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CINEMA
FEBRUARY 22, 1999 VOL. 153 NO. 7


In the foreign-language category, anomalies always abound. The films are proposed by industry groups in 30 or so countries, which means that a worthy film may lose out for political reasons--and, of course, that only one picture per country is eligible. Then the moles on the Academy's foreign film committee see all the entries and pick five as nominees. It often makes for a stodgy list, one that ignores films acclaimed at festivals and by critics and local audiences. No Hong Kong actioner or wild Indian musical drama has ever been nominated, though they boast artistry aplenty. Instead, slots have gone to Russia (a has-been cinema) and to Spain (except for Luis Bunuel, a never-was).

This year Denmark did select a worthy picture: Thomas Vinterberg's The Celebration. This fascinating study of a wealthy family ready to explode was made under the rigorous precepts of a document called Dogma 95, which declares that the film be shot in natural light and with simple props. It may sound nuts, but no less a mainstream director than Spielberg is so entranced with it that he says he may do a film under Dogma 95 rules. Spielberg voted for The Celebration, but not enough other Academy members did. It lost not just to Life Is Beautiful, Central Station, the sweet Iranian fable Children of Heaven and Tango, Carlos Saura's umpteenth musical drama, but to a U.S. film: the Spanish-language El Abuelo. Could it be that The Celebration was rejected because it was--the phrase the Academy hates!--a comedy-drama?

Okay, enough complaining. It's egotistical to say that because you liked something, the Academy membership is dumb for liking something else. But to get steamed over the members' preferences gives too much credit to those voters, many of them elderly ladies and gents who, by almost anyone's standards, often get it wrong. (How Green Was My Valley better than Citizen Kane? Ordinary People over Raging Bull? Best Picture of 1995: Braveheart???) The sanest way to look at the Oscars is as a huge, overstuffed TV show with pretty people in silly dresses giving endless speeches in front of a billion televiewers. It's like assembly back in grammar school, except that you get to make your jokes out loud.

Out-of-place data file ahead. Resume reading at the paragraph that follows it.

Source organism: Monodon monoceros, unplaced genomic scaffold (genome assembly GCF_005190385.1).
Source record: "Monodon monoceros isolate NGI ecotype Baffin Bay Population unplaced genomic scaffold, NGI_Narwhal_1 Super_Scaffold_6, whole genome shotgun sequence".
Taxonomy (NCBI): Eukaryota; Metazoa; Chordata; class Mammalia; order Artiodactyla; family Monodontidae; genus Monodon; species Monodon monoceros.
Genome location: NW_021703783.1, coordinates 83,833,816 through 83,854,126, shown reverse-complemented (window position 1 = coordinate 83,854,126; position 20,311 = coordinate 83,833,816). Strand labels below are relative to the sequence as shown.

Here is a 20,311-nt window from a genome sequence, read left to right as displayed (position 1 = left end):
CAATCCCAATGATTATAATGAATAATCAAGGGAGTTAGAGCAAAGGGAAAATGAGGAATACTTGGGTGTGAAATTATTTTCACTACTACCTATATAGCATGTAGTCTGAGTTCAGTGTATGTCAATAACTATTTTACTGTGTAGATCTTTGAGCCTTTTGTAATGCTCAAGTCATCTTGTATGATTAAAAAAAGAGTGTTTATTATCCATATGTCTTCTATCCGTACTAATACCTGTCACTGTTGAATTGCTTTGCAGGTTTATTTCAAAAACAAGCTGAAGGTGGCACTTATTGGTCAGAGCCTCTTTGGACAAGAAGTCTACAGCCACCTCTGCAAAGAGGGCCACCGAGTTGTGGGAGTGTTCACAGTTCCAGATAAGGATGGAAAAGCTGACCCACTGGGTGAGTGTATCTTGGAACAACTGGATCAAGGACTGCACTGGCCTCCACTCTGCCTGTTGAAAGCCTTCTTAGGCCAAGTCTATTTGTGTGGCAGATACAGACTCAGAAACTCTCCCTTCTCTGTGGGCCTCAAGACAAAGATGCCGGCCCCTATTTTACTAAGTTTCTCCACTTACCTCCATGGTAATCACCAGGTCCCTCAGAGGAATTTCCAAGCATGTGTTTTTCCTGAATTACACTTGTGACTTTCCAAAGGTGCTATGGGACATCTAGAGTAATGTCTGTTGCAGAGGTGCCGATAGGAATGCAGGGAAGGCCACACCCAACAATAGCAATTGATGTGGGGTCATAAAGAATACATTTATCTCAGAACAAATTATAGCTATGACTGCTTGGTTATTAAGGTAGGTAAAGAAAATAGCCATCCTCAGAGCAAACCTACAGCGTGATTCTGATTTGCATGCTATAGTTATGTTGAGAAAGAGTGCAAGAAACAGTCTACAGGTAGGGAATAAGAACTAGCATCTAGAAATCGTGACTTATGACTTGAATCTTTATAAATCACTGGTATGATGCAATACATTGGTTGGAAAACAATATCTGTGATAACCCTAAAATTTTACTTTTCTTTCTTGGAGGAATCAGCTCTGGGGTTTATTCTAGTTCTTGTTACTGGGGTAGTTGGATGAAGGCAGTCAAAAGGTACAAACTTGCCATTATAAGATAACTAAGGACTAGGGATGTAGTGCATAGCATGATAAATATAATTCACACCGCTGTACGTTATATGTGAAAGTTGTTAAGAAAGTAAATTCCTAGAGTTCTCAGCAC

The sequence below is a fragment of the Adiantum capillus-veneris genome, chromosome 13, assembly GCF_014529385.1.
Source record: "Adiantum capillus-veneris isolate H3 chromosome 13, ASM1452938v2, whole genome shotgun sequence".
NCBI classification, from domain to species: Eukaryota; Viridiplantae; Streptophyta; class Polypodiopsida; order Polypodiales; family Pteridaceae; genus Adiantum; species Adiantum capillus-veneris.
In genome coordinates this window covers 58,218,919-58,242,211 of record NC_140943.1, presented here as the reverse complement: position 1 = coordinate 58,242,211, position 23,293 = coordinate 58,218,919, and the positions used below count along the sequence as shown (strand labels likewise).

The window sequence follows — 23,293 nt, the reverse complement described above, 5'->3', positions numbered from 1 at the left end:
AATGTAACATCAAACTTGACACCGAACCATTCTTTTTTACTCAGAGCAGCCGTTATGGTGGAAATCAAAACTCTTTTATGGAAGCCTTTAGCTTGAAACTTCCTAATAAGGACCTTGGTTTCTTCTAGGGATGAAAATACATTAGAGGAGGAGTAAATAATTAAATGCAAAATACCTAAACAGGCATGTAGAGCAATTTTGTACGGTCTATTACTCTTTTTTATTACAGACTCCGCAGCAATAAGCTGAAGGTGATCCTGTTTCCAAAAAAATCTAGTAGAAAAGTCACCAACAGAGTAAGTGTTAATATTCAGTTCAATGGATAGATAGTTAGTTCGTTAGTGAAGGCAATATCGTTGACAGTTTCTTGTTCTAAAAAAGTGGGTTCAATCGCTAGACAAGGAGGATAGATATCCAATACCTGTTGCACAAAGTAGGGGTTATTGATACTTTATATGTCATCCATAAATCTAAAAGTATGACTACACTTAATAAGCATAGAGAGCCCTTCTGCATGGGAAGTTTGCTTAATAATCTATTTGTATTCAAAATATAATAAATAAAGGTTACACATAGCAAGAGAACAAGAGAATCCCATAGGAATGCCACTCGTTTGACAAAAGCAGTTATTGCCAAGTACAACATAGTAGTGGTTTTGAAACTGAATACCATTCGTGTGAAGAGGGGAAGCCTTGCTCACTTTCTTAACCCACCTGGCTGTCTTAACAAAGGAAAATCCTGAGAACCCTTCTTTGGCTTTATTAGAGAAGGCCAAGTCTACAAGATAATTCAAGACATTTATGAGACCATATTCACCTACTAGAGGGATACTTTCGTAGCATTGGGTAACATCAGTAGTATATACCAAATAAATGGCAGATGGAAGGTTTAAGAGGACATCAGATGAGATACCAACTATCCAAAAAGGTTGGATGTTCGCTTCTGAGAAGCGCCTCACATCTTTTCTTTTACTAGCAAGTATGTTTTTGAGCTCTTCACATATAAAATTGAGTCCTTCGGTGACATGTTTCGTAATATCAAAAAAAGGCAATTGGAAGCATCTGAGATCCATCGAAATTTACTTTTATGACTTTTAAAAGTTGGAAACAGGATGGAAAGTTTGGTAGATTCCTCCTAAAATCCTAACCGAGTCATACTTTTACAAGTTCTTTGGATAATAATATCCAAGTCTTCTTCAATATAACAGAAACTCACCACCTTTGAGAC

Oscar does mean a lot to the little people. To the makers of animated shorts and documentaries, it can mean a career. To some, it may mean more. Wang Shui-bo, a Chinese dissident living in Canada, made (with Donald McWilliams) Sunrise Over Tiananmen Square, one of the documentary short subject nominees. The film is not just a declaration of Wang's art but a memoir of his heroic life. Should he win, the Oscar will be a badge to be worn forever, a Nobel Prize with better perks--and a chance to say hello, on TV, to his old friends and adversaries back home.

Wang now has five weeks to hope and worry. So does the U.S. movie industry; the period between the nominations and Oscar night is crucial. For one thing, there's money to be made. A big load of citations, like Shakespeare in Love's, means endless free publicity, which could double the film's box office take (as with The English Patient after it was nominated).

For another, there are egos to be massaged, inflated, patched up. Spielberg always thinks he's going to lose, never gets enough respect. His pal and Private Ryan star, Tom Hanks, needs another Oscar to make the trifecta. Meryl Streep got her 11th nomination for One True Thing--can she get her third win? Weinstein virtually revels in his rep as the Ogre of the Indies, but he is needy too: for attention, grosses, gold-plated statuettes. In the biz, an Oscar is better than sex.

The big question: Is love (Shakespeare) better than war (Private Ryan)? We'll all find out on March 21.

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